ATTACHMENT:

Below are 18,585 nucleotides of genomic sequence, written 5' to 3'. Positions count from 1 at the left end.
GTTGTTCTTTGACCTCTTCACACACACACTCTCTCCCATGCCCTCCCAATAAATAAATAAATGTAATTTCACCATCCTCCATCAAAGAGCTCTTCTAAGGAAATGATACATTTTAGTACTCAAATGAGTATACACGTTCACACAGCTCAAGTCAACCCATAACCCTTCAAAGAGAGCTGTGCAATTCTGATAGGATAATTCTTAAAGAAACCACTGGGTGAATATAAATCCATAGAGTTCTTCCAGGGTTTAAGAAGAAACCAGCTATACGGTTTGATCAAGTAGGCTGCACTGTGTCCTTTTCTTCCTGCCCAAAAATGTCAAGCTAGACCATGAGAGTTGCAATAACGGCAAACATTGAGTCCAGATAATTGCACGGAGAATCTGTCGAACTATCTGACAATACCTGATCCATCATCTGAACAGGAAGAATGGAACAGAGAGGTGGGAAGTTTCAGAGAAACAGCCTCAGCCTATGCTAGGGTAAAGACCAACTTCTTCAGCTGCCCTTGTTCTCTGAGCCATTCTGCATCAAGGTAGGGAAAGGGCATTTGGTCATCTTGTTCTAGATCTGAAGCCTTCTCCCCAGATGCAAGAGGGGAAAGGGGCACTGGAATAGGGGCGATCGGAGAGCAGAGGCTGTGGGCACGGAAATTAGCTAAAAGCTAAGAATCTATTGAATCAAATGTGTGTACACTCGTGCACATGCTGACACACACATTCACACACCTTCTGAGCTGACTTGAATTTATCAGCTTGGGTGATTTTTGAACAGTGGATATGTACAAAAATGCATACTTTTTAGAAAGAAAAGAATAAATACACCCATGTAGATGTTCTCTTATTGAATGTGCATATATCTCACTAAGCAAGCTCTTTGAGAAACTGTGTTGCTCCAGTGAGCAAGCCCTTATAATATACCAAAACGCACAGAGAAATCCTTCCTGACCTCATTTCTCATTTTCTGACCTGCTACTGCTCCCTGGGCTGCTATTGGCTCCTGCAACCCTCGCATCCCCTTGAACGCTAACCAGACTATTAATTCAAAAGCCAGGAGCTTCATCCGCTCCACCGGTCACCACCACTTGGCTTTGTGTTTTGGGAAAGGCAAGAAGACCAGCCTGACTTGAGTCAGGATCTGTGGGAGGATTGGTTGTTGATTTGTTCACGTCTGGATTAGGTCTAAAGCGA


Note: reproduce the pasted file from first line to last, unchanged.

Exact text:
Below are 18,585 nucleotides of genomic sequence, written 5' to 3'. Positions count from 1 at the left end.
GTTGTTCTTTGACCTCTTCACACACACACTCTCTCCCATGCCCTCCCAATAAATAAATAAATGTAATTTCACCATCCTCCATCAAAGAGCTCTTCTAAGGAAATGATACATTTTAGTACTCAAATGAGTATACACGTTCACACAGCTCAAGTCAACCCATAACCCTTCAAAGAGAGCTGTGCAATTCTGATAGGATAATTCTTAAAGAAACCACTGGGTGAATATAAATCCATAGAGTTCTTCCAGGGTTTAAGAAGAAACCAGCTATACGGTTTGATCAAGTAGGCTGCACTGTGTCCTTTTCTTCCTGCCCAAAAATGTCAAGCTAGACCATGAGAGTTGCAATAACGGCAAACATTGAGTCCAGATAATTGCACGGAGAATCTGTCGAACTATCTGACAATACCTGATCCATCATCTGAACAGGAAGAATGGAACAGAGAGGTGGGAAGTTTCAGAGAAACAGCCTCAGCCTATGCTAGGGTAAAGACCAACTTCTTCAGCTGCCCTTGTTCTCTGAGCCATTCTGCATCAAGGTAGGGAAAGGGCATTTGGTCATCTTGTTCTAGATCTGAAGCCTTCTCCCCAGATGCAAGAGGGGAAAGGGGCACTGGAATAGGGGCGATCGGAGAGCAGAGGCTGTGGGCACGGAAATTAGCTAAAAGCTAAGAATCTATTGAATCAAATGTGTGTACACTCGTGCACATGCTGACACACACATTCACACACCTTCTGAGCTGACTTGAATTTATCAGCTTGGGTGATTTTTGAACAGTGGATATGTACAAAAATGCATACTTTTTAGAAAGAAAAGAATAAATACACCCATGTAGATGTTCTCTTATTGAATGTGCATATATCTCACTAAGCAAGCTCTTTGAGAAACTGTGTTGCTCCAGTGAGCAAGCCCTTATAATATACCAAAACGCACAGAGAAATCCTTCCTGACCTCATTTCTCATTTTCTGACCTGCTACTGCTCCCTGGGCTGCTATTGGCTCCTGCAACCCTCGCATCCCCTTGAACGCTAACCAGACTATTAATTCAAAAGCCAGGAGCTTCATCCGCTCCACCGGTCACCACCACTTGGCTTTGTGTTTTGGGAAAGGCAAGAAGACCAGCCTGACTTGAGTCAGGATCTGTGGGAGGATTGGTTGTTGATTTGTTCACGTCTGGATTAGGTCTAAAGCGA